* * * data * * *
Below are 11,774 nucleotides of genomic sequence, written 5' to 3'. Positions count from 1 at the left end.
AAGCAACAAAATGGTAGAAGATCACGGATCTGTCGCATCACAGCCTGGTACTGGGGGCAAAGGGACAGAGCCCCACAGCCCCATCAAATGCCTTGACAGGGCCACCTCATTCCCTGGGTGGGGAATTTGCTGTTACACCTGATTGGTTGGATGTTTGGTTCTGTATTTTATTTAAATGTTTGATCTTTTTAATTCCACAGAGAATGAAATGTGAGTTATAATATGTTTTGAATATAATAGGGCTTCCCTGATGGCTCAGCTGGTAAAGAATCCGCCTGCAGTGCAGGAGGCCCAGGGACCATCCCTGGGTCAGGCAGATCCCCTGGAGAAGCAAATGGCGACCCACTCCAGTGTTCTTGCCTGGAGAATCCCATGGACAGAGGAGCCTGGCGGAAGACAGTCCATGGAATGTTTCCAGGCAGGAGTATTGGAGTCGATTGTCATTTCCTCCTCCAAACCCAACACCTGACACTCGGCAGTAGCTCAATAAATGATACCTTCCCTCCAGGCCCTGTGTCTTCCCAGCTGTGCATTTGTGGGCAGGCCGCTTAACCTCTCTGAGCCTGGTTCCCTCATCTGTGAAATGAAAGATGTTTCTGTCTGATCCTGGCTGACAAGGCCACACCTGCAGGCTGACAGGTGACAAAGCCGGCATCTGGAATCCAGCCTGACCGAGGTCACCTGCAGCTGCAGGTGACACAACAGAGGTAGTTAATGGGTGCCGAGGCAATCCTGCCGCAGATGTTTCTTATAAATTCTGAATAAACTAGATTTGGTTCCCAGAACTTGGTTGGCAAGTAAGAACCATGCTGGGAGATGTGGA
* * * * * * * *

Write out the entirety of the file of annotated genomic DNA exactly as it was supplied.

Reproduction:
Below are 11,774 nucleotides of genomic sequence, written 5' to 3'. Positions count from 1 at the left end.
AAGCAACAAAATGGTAGAAGATCACGGATCTGTCGCATCACAGCCTGGTACTGGGGGCAAAGGGACAGAGCCCCACAGCCCCATCAAATGCCTTGACAGGGCCACCTCATTCCCTGGGTGGGGAATTTGCTGTTACACCTGATTGGTTGGATGTTTGGTTCTGTATTTTATTTAAATGTTTGATCTTTTTAATTCCACAGAGAATGAAATGTGAGTTATAATATGTTTTGAATATAATAGGGCTTCCCTGATGGCTCAGCTGGTAAAGAATCCGCCTGCAGTGCAGGAGGCCCAGGGACCATCCCTGGGTCAGGCAGATCCCCTGGAGAAGCAAATGGCGACCCACTCCAGTGTTCTTGCCTGGAGAATCCCATGGACAGAGGAGCCTGGCGGAAGACAGTCCATGGAATGTTTCCAGGCAGGAGTATTGGAGTCGATTGTCATTTCCTCCTCCAAACCCAACACCTGACACTCGGCAGTAGCTCAATAAATGATACCTTCCCTCCAGGCCCTGTGTCTTCCCAGCTGTGCATTTGTGGGCAGGCCGCTTAACCTCTCTGAGCCTGGTTCCCTCATCTGTGAAATGAAAGATGTTTCTGTCTGATCCTGGCTGACAAGGCCACACCTGCAGGCTGACAGGTGACAAAGCCGGCATCTGGAATCCAGCCTGACCGAGGTCACCTGCAGCTGCAGGTGACACAACAGAGGTAGTTAATGGGTGCCGAGGCAATCCTGCCGCAGATGTTTCTTATAAATTCTGAATAAACTAGATTTGGTTCCCAGAACTTGGTTGGCAAGTAAGAACCATGCTGGGAGATGTGGA